Baltimore Sun

Lawyers: Incident was self-defense

Teen ordered to remain in custody without bond

- By Jessica Anderson

The 15-year-old squeegee worker accused of fatally shooting a 48-year-old man wielding a baseball bat near the Inner Harbor last week was acting in self-defense and should not be tried as an adult, his attorneys said Friday.

Timothy Reynolds, the Hampden man who was killed, was the instigator, the defense attorneys said, because he crossed several lanes of traffic to confront the youths with the bat at the busy intersecti­on July 7.

“This isn’t your typical first-degree murder charge,” attorney J. Wyndal Gordon said at a bail review hearing Friday. “This is a 14-year-old child paralyzed by fear.”

The teen was 14 at the time of the shooting; his birthday was the following day, Gordon said.

Police arrested the teen at an apartment in Essex on Thursday morning. He appeared over video in district court Friday afternoon for a bail review hearing where

District Judge Theresa C. Morse, ordered him to remain in custody without bond, citing the seriousnes­s of the crime.

The Baltimore Sun is not naming the suspect because he is a minor.

At the courtroom, several of the teen’s family members sat quietly watching the proceeding.

Before the hearing, the teen’s father and grandmothe­r spoke briefly at a news conference, along with the attorneys at Gordon’s office.

“He’s a good kid,” said his father, Tavon Scott, adding that his son enjoys reading.

He questioned why Reynolds, “a grown man,” would come after the group with a bat.

Scott added that his son is scared because he has never been to jail or previously been arrested.

The 15-year-old is a student at Digital Harbor High School and had been enrolled in summer classes at Paul Laurence Dunbar High School, Gordon said during the hearing. He had been washing windows and selling water on the side of the road for seven years and made $200 on some days.

“He was just out, trying to make some money,” which he used to support his three younger siblings, Gordon said at the hearing.

The attorneys said that the first-degree murder charge is an overreach, as it requires prosecutor­s to show the teen acted with premeditat­ion.

The attorneys noted that the state’s attorney’s office could reduce the charges, which could allow the case to move to juvenile court, which provides lighter sentences and emphasizes rehabilita­tion.

A spokeswoma­n for the state’s attorney’s office did not respond to a request for comment about the charges Friday.

Gordon said the shooting was in self-defense, and that Reynolds’ aggression toward the group of squeegee workers caused fear among them.

According to police, Reynolds drove through the intersecti­on of Light and Conway streets, parked on the other side of Light Street and emerged from his car with the bat. Reynolds was fatally shot and later pronounced dead at the hospital.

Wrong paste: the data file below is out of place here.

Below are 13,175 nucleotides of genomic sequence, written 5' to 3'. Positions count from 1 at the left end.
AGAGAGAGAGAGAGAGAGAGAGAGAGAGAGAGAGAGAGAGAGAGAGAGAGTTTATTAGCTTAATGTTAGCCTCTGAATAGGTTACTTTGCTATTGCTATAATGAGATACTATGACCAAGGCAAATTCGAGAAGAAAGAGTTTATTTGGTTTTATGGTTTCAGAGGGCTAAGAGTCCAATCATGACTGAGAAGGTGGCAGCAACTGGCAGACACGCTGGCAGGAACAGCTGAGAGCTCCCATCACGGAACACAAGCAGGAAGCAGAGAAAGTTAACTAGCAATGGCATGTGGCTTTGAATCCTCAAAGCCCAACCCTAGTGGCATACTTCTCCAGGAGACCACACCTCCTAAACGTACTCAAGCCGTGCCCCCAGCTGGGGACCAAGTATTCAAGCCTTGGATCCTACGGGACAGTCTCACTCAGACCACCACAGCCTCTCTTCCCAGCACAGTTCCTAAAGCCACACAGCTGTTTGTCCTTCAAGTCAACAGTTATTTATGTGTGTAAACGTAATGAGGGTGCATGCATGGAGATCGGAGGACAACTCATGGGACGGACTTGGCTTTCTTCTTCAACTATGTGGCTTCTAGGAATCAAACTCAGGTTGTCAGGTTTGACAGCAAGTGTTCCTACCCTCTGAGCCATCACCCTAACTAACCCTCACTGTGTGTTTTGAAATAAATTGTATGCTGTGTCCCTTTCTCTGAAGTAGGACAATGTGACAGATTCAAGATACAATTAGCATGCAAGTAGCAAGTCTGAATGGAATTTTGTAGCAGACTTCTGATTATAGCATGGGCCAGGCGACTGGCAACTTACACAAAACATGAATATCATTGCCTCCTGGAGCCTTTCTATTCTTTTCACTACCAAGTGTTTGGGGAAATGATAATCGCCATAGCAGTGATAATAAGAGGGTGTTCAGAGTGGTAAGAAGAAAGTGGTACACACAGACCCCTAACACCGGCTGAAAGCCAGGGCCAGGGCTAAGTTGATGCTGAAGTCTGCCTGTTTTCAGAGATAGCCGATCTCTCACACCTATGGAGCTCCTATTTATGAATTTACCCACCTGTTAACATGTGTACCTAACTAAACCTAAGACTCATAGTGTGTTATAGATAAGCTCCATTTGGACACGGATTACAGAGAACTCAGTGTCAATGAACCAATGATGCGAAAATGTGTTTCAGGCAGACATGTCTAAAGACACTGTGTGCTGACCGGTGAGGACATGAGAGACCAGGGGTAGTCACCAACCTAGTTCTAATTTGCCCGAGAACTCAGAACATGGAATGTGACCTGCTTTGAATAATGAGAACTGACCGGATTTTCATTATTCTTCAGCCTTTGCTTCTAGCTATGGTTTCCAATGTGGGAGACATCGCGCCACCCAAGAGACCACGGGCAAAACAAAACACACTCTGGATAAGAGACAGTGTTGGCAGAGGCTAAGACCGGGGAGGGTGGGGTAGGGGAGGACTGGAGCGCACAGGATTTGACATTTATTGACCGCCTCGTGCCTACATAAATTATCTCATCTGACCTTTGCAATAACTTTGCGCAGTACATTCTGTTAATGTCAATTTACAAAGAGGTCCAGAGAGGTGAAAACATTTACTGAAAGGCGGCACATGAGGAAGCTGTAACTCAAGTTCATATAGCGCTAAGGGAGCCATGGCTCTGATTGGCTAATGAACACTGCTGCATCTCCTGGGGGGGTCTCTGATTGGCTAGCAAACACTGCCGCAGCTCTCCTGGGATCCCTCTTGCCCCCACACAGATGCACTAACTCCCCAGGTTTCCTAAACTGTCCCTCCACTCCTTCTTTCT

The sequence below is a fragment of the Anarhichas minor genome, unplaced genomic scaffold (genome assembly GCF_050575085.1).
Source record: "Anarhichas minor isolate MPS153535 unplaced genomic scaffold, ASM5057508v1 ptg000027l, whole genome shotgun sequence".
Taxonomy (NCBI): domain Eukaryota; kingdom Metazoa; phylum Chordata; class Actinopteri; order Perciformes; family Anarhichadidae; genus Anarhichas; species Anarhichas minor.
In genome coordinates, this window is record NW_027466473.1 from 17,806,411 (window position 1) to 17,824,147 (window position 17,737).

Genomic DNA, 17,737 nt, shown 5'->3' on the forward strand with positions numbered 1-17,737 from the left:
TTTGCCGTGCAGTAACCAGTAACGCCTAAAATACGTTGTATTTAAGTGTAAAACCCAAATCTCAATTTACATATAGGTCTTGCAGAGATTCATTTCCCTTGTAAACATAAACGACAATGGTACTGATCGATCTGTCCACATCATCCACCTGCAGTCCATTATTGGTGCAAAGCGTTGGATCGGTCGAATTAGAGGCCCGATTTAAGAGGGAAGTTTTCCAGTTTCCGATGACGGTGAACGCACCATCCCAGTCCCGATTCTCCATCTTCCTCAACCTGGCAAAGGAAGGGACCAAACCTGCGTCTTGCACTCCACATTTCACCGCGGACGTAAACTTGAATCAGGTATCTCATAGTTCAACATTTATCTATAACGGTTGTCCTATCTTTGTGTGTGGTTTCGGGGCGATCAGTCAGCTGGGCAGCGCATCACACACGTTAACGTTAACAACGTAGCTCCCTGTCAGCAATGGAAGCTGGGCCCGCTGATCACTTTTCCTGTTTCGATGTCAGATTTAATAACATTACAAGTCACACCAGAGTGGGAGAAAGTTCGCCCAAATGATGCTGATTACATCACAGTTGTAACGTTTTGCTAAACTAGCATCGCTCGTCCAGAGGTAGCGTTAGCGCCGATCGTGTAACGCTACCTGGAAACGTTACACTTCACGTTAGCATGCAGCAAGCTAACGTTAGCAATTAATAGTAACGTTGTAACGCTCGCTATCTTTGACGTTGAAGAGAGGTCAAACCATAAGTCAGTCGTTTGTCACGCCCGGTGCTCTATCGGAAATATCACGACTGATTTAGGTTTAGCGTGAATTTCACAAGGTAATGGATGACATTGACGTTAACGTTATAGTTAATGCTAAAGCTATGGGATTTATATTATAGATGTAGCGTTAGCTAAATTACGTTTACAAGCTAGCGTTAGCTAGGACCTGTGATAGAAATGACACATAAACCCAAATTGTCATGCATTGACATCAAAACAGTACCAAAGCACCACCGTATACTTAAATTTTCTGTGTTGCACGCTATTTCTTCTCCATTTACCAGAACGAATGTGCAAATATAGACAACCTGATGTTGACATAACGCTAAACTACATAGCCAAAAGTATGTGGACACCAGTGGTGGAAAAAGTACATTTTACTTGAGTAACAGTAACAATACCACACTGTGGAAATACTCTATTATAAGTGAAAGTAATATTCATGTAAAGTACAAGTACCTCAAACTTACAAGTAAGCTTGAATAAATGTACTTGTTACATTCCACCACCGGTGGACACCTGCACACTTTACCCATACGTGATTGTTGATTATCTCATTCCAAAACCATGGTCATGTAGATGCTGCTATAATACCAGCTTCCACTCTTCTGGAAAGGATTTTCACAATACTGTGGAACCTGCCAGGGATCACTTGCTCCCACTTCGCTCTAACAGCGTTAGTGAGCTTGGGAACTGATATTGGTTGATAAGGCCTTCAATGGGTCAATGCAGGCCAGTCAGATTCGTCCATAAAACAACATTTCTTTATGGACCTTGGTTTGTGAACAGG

“This man came at them looking for trouble,” he said in court, noting that Reynolds had to park and cross several lanes of traffic to confront the group. Gordon also said his client is much shorter and thinner than Reynolds, who appeared threatenin­g to the group.

A dashboard camera video of last week’s shooting obtained by The Baltimore Sun shows Reynolds after he already had exited his car with a metal baseball bat, and walked across Light Street and confronted the workers.

He can be seen walking away from the intersecti­on as three squeegee workers follow him. They get near him but another car obstructs the view. Less than a second later, they turn to run as Reynolds starts chasing with the bat raised. At roughly the same time as he swings his bat toward one of the workers, another throws what appears to be a rock at his head from behind. The video shows the rock hitting Reynolds’ head and bouncing off.

Reynolds, still holding his bat, turns around when a third squeegee worker pulls a handgun and starts firing. The first shot appears to hit him somewhere in the side of his body and he starts falling. As the shooter is beginning to walk away, he shoots at Reynolds four more times.

Gordon said it’s not yet clear why police have identified their client as the shooter. He said the defense team has not reviewed the video.

Assistant State’s Attorney Susan Rodgers said at the hearing that in addition to a video of the incident, the state has multiple witnesses to the shooting.

Seeking to keep the teen held without bond, she described how Reynolds was “surrounded by three of the males” when someone threw a rock at his head. At that point, she said Reynolds became disoriente­d.

After the shooting, the group of squeegee workers fled and the 15-year-old removed his shirt, Rodgers said.

The Sun on Friday obtained a charging document filed against the teen but shielded from the public because he is a juvenile. The document detailed the dashboard camera video and how the teen allegedly fled the scene. The document said he was identified by his clothing —”a pink t-shirt, black mask covering his face, dark pants with a white stripe on the lower portion of the leg, and gray tennis shoes.” He was seen shooting the victim while simultaneo­usly fleeing.

“Additional video evidence shows the suspect fleeing the scene southbound on S. Charles Street, and indicates that the suspect removed his t-shirt as he fled,” the document said.

Several witnesses were taken from the scene to police headquarte­rs to be interviewe­d.

“Through additional investigat­ion, witnesses were developed who identify the suspect who shot and killed Mr. Reynolds,” the document said.

Newspapers in English

Newspapers from United States